I loved Judy Blundell’s first YA book What I Saw and How I Lied (and I wasn’t alone, it received the 2008 National Book Award for Young Adult Fiction).  Strings Attached is another historical fiction novel with that bit of a mystery noir twist.  It’s 1950 and Kit Corrigan has run off to New York City to try to break into Broadway.  When we join her, she is a chorus girl dancing in a production that is about to open and sure to close within the month.  She is trying to figure out how to survive on what little money she gets, living with another dancer, whose mother is a penny pinching nag.  After rehearsal, there is a bit of a blow-up between the two girls and Kit realized that she can’t stay there any longer.  She sets out on her own and happens to run into Nate Benedict, the father of her ex-boyfriend from back home.  Odd coincidence.  What’s even stranger is that Nate has an apartment all ready to rent…and he gives it to Kit.  Kit, being a combination of naive and desperate, accepts the place, not thinking about the complications that could quickly arise.

Blundell opts to tell the story out of order and the non-linear way the plot unfolds keeps readers wondering what exactly is going on – why did Kit leave home?  Why is Nate so quick to offer her this place?  What happened to her ex-boyfriend? 

You won’t want to put this book down because Blundell carefully hands you each piece of the puzzle, but then holds on to the final bit, that middle piece that brings it all together, until the last page. Her well researched writing brings 1950s Manhattan back to life and the reader gets a great feel for the city and what was going on behind the scenes. 

Fantastic and one of my favorite reads of 2011 so far!

book thoughts: They Called Themselves the K.K.K.: the birth of an American terrorist group by Susan Campbell Bartoletti

They Called Themselves the K.K.K.: The Birth of an American Terrorist GroupThey Called Themselves the K.K.K.: The Birth of an American Terrorist Group by Susan Campbell Bartoletti<br/>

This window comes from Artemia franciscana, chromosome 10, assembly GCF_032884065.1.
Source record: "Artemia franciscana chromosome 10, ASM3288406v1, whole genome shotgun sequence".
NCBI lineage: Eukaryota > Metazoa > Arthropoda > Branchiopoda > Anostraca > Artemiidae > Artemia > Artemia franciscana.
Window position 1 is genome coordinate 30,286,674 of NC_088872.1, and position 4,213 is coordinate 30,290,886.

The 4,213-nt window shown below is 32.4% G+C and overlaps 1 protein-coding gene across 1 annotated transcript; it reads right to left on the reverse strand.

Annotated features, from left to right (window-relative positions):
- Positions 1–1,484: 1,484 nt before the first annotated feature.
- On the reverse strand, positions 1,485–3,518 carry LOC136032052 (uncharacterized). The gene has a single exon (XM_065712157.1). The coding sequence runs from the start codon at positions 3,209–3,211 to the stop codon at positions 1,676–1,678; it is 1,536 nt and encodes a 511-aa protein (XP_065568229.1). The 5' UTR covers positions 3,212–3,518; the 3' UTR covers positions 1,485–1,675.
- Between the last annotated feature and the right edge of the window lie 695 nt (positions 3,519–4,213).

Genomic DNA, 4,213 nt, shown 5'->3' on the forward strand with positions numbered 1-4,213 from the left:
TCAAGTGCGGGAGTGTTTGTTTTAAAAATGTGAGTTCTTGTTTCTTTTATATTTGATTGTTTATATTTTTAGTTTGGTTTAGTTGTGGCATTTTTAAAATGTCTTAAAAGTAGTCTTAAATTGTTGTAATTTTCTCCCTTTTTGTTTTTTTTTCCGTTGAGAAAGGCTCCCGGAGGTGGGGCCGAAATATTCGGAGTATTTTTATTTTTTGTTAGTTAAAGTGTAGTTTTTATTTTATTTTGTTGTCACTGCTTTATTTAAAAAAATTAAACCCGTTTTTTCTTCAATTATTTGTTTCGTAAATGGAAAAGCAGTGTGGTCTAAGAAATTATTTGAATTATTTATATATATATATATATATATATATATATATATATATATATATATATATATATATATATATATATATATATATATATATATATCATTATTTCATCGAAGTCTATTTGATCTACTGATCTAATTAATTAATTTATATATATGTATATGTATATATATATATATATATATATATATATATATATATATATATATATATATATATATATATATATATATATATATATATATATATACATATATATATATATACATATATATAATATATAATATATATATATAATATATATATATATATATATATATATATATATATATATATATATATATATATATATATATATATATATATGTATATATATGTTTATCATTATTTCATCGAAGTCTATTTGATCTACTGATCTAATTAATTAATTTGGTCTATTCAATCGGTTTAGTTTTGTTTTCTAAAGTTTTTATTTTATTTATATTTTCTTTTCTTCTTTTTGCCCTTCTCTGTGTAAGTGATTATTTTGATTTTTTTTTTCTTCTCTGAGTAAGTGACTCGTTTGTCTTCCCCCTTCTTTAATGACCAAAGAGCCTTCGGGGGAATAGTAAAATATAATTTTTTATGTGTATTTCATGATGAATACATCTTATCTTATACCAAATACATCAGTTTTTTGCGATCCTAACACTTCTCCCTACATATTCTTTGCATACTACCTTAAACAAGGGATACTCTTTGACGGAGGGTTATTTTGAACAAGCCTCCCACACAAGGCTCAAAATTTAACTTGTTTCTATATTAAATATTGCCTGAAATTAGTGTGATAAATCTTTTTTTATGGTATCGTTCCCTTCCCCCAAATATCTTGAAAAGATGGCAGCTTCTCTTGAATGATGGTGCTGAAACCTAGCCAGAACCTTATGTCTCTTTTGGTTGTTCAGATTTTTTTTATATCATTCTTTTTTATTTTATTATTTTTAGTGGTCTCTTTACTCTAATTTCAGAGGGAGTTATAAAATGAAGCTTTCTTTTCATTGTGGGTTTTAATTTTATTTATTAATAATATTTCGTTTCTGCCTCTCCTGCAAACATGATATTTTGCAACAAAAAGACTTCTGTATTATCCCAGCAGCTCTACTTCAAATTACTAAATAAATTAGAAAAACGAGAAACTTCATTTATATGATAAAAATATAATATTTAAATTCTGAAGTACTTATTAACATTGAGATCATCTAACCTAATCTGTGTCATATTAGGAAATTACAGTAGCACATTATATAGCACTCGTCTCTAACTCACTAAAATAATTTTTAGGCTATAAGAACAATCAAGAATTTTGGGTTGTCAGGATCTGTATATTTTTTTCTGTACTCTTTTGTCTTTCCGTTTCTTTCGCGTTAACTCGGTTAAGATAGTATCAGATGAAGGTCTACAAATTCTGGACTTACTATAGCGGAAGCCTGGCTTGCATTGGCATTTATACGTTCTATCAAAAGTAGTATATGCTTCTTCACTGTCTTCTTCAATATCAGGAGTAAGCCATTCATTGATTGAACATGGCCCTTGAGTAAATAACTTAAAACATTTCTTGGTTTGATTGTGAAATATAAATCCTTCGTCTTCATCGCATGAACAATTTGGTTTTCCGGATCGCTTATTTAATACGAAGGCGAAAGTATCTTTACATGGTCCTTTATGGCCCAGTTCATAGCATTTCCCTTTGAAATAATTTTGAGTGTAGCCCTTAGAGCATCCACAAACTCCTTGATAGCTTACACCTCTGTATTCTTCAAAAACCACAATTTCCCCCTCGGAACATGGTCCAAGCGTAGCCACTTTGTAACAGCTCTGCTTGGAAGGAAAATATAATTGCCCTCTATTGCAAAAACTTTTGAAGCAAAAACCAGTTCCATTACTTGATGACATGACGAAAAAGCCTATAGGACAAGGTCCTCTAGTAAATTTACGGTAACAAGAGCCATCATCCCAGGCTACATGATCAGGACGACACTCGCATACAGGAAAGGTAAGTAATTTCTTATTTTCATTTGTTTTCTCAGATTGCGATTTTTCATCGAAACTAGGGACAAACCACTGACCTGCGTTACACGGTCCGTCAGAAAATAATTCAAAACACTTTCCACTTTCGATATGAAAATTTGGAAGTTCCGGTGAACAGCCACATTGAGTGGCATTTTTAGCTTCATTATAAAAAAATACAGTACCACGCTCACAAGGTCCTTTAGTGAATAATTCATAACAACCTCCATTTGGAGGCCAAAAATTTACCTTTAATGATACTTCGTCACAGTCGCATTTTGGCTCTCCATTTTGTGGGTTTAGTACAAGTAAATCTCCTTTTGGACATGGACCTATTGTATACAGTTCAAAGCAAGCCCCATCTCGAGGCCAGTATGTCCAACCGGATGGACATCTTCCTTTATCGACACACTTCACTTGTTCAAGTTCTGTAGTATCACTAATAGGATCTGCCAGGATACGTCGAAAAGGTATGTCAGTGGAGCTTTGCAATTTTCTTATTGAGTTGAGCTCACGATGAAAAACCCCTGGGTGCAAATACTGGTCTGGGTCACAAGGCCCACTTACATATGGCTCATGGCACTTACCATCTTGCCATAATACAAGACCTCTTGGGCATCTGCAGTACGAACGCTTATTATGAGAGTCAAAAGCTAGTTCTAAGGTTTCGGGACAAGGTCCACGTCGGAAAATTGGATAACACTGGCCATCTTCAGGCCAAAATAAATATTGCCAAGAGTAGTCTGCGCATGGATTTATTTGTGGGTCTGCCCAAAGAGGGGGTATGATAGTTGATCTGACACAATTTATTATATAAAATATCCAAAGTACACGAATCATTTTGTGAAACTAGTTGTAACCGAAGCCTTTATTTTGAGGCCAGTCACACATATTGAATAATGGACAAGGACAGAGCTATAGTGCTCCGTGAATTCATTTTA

My rating: 5 of 5 stars

This book had come up on several “best of” lists and it was one of those morbid topics that everyone is a bit curious about but isn’t sure how to find out more.  The K.K.K., one of the darkest bits of American history, a homegrown terrorist group that is still active today. 

Bartoletti’s book focuses on the founding of the organization and it’s original rise to power after the U.S. Civil War during reconstruction.  Glossed over in most history textbooks, Bartoletti makes the terrifying true story of the Klan hard to put down.  She uses excerpts from real interviews with freed slaves of the time, images from newspapers, and a concise prose to portray the full spectrum of injustices done. 

Though the target audience for this book is young adults, if you have any interest in American history, the good parts and the bad, you need to pick this book up.  It’s hard to read about how these people convinced themselves it was right to do this, but even more amazing are the men and women that stood up to the Klan, even when they knew no one would protect them. 

This is an important book for so many reasons an I really hope it doesn’t get lost in the stacks once the teachers and librarians are done with it.  If we don’t learn about this part of our past, we are doomed to repeat it.